A blood test has been developed that could prolong the lives of millions of adults by detecting diabetes.
The simple procedure, designed for use in doctors' surgeries, can identify at least 75 per cent of cases by assessing blood sugar levels over the previous two to three months. Researchers in the United States say the test could be used on patients who have common risk factors such as obesity, high blood pressure or a family history of the disease.
Their findings came as British specialists warned that the NHS faced "staggering" costs from an epidemic of the condition, and its associated complications.
Some 1.4 million Britons are estimated to have diagnosed diabetes and another one million adults have the disease but have not been diagnosed.
Unhealthy diets and inactive lifestyles mean that these figures are likely to soar. Even by conservative estimates, the prevalence of the disease is expected to increase by 15 per cent over the next 20 years.
One of the biggest problems is late diagnosis. The disease can lie undetected for nine to 12 years, leading to the risk of long-term damage to the heart, eyes and kidneys.
Professor Rhys Williams, a leading epidemiologist at Leeds University, said yesterday that diabetes cost the NHS £5.2bn a year. He said 80 per cent of this expenditure was because of complications. Many of the associated illnesses could be avoided by early diagnosis or better treatment.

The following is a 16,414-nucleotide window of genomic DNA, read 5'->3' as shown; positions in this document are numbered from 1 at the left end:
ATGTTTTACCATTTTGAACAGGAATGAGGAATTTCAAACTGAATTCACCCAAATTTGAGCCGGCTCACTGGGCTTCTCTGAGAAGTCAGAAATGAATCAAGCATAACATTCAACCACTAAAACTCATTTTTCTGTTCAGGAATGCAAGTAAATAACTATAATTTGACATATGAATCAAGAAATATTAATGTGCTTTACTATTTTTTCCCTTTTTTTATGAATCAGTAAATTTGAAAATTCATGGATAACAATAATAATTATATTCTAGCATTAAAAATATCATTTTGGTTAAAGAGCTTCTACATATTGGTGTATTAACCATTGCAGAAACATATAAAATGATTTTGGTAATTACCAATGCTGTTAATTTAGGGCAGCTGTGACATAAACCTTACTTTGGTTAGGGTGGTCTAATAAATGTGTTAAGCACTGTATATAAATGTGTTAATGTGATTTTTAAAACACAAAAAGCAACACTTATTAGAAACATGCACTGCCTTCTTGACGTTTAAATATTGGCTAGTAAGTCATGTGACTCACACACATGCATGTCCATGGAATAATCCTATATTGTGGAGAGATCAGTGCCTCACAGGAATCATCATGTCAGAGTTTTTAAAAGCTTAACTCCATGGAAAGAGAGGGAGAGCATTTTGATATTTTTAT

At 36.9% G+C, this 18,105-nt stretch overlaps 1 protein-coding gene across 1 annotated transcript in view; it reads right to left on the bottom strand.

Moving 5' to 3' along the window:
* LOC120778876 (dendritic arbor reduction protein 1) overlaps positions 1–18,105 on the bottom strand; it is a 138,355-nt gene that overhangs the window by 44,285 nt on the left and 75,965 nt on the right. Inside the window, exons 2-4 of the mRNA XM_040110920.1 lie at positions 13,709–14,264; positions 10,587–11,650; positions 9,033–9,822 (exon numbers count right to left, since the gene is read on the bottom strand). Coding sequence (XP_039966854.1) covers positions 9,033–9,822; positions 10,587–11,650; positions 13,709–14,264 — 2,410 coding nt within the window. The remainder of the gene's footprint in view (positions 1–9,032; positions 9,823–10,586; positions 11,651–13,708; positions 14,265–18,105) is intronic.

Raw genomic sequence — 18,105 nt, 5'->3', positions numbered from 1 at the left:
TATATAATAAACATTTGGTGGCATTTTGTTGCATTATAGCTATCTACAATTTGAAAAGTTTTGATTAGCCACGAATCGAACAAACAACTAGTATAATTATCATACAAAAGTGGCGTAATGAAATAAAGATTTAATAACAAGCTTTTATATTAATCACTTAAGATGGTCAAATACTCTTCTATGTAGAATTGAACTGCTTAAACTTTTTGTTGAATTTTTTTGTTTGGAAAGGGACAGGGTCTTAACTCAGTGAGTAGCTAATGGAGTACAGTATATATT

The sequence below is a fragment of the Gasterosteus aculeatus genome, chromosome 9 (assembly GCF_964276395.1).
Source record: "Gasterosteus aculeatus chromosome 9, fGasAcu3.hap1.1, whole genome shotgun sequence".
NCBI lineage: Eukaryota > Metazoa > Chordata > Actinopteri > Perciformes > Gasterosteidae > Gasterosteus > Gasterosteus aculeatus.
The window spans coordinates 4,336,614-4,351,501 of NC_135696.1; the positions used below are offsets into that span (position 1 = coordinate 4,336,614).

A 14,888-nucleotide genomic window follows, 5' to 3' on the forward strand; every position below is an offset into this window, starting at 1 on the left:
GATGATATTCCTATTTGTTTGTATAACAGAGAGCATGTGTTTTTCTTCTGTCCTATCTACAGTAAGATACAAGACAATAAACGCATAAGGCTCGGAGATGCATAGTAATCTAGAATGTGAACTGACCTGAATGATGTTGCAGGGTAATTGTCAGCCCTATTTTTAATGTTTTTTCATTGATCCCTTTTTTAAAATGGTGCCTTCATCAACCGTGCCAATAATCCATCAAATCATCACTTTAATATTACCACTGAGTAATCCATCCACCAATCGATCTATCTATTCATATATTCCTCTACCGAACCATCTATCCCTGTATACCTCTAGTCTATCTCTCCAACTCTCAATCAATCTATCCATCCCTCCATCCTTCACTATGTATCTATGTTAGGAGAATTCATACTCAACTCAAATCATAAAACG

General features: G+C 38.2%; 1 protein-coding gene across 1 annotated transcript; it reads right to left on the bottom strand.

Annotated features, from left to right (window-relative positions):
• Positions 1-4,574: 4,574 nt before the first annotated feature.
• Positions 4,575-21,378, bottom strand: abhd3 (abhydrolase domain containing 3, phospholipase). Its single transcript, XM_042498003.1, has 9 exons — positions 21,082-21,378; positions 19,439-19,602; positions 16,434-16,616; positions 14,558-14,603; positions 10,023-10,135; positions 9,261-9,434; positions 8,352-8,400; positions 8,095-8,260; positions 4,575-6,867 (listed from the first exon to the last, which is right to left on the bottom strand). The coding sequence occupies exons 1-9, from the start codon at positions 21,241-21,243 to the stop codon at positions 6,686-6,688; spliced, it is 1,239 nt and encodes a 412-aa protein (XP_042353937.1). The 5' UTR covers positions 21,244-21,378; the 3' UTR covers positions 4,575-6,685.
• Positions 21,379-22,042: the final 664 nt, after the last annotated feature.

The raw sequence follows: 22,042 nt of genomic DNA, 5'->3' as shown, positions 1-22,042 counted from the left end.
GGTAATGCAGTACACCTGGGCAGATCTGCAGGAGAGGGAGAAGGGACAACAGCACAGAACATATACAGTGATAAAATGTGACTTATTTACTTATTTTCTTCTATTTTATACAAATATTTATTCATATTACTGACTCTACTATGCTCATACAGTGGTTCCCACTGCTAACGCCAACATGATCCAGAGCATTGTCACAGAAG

Sir George Alberti, the president of the Royal College of Physicians, said the hidden onset of diabetes meant that the full importance of the illness had gone unrecognised by policy makers.
There was an "urgent need to move diabetes up the agenda, alongside coronary heart disease and cancer for the sake of individual sufferers and the public purse", he said.
The new screening technique, developed at Duke University medical centre in North Carolina, can be administered on the spot and does not require patients to have fasted for several hours.
Out of 1,253 patients tested, 4.5 per cent were found to have diabetes. Diabetes UK, a charity which estimates that two out of three diabetics die unnecessarily from complications, said the results were "very interesting.
"These people need to be found as soon as possible," a spokesman said.Reuse content